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Who is Emily Bode, CFDA’s menswear designer of the year

The designer's curatorial approach creates clothing able to tell more stories

Who is Emily Bode, CFDA’s menswear designer of the year  The designer's curatorial approach creates clothing able to tell more stories

The Council of Fashion Designers of America celebrated American fashion and its talents by awarding the most interesting names of the year, those who stood out for their creations and sense of style. Lenny Kravitz was voted Fashion Icon, Kim Kardashian was given Amazon Fashion's first award dedicated to innovation for her work with SKIMS, and Virgil Abloh was remembered with the Board of Trustees Award, but the most coveted title, that of American Menswear Designer of the Year, was brought home by Emily Adams Bode Aujla of Bode.

Born and raised in Georgia, Emily Adams Bode spent much of her childhood following her family, hunting for memorabilia and treasures hidden among flea markets and antique stores, developing a love of fashion and objects with a past, with a story to tell. Obtaining a double major from Parsons School of Design in New York, in design and philosophy, she turned her collection of antique quilts, 1920s linens, lace tablecloths, and vintage saris into the foundation on which to build Bode (pronounced Boh-dee), her clothing brand founded in 2016. The concept of the project is quite revolutionary for the fashion scene: reusing vintage fabrics and transforming them into beautiful ready-made Frankenstein-style creations. Emily Bode collects them, documents their history, their memory, then turns them into clothes. The garments are made in limited numbers (one-of-a-kind pieces account for 30 to 40 percent of the brand's sales), made-to-order only, in New York, with local tailors cutting and assembling each piece by hand. While fabrics are sourced from around the world. Emily buys along her travels, stopping at every antique fair and event she encounters, but most of the raw material comes from her global network of vintage dealers. Quilts come from Massachusetts, Pennsylvania, and Ohio. France, England, and Italy, however, are the countries where she scouts for linens and wools. Other materials travel to Bode's atelier from India, Mali or the Ivory Coast.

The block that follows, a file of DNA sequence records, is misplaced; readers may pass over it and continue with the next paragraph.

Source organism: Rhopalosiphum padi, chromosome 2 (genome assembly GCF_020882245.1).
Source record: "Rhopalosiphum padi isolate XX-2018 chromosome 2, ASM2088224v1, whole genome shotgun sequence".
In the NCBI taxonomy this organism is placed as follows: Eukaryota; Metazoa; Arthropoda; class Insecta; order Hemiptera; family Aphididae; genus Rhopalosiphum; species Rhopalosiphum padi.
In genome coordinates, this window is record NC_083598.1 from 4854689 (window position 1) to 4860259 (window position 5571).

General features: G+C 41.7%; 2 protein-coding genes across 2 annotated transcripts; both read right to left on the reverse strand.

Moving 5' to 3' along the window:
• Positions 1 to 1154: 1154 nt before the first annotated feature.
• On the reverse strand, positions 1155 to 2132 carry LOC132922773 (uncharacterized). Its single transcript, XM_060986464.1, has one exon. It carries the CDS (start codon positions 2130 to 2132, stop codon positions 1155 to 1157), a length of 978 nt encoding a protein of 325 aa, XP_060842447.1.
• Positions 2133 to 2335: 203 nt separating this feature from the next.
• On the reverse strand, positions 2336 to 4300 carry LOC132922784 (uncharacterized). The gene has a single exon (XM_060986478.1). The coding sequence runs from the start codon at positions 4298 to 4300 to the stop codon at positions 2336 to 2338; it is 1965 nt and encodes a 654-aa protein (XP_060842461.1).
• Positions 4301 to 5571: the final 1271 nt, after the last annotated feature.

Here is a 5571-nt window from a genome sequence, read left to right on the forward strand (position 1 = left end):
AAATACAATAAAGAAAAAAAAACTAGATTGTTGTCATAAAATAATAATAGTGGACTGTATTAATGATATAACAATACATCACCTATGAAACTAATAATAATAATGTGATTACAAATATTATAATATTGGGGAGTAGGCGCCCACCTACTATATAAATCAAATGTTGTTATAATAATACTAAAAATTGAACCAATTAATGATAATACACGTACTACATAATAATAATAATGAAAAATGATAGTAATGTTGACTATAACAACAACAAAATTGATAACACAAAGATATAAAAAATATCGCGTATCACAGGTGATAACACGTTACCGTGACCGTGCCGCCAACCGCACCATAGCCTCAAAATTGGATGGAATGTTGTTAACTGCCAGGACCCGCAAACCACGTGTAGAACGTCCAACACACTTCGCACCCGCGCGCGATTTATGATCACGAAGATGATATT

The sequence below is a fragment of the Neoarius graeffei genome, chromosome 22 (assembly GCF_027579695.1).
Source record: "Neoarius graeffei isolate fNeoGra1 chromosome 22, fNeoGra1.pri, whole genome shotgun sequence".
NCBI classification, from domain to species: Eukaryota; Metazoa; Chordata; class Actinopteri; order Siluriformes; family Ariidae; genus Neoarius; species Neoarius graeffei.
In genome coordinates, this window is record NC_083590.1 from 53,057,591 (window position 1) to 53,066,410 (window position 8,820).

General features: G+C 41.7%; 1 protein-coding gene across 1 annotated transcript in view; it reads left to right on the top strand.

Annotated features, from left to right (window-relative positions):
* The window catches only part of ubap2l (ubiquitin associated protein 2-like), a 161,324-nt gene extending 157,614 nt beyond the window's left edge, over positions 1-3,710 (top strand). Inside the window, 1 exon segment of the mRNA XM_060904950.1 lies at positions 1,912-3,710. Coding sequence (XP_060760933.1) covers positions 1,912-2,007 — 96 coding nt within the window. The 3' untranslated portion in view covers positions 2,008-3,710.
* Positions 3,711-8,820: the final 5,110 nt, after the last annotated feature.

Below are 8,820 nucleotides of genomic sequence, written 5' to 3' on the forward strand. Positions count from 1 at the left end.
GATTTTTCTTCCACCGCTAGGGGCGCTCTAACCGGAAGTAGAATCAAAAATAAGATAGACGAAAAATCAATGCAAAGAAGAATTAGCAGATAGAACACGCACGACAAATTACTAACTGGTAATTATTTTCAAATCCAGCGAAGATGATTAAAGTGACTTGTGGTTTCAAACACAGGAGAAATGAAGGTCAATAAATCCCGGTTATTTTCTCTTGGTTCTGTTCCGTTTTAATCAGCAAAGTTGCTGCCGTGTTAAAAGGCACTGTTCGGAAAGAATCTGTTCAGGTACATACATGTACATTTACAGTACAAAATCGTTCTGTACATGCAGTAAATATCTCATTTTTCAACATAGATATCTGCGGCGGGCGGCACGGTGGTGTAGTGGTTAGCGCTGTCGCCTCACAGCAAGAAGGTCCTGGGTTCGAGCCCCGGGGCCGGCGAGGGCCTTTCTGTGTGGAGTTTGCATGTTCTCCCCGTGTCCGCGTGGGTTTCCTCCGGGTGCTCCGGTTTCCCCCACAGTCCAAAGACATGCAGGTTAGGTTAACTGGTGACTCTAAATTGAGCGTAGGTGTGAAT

It is circular fashion in the truest sense of the word. "I want people to use fabrics that would otherwise be discarded. I want people to appreciate them. I want people to wear Bode and understand the life cycle of clothes, and I want to invest in expanding the longevity of their clothes." Sustainability is important to Bode, but even more so is "creating objects that hold memories, that recall old ways of living, family traditions, past eras." Each piece tells a story, an emotion. A patchwork jacket can speak of its journey from the former French colonies to Africa, an organza shirt evokes the Edwardian era, a pair of pants an embroidered coat revives the traditions of 15th-century Indians, a tricot tank top outlines the joyful hippie mood of the 1960s, ... The result is a collection of luxurious, eccentric and precious, almost poetic treasures that seem to come straight out of a Wes Anderson film like Moonlight Kingdom or The Darjeeling Limited. It's not hard to imagine clones of Adrien Brody, Owen Wilson, and Jason Schwartzman going around the world in dry suits, rumpled shirts, naive prints, lucky charm necklaces, a huge bag under the arm, and maybe a small scarf knotted around the neck as in the brand's early collections.

Sustainable ethics, originality, and an eye-catching aesthetic (yet one that does not bend to passing trends) have enabled Bode and her founder to collect fans, from Harry Styles to Jay-Z, and one success after another. Emily became the first female designer to show at New York Fashion Week: Men's; Forbes listed her as one of 30 young people under 30 to watch out for among the new names working in the art and style world; in 2019 she received the prestigious Karl Lagerfeld Innovation Award from The Woolmark Company; she was CFDA Emerging Designer of the Year 2019; and now she has gone on to win the coveted title of American Menswear Designer of the Year.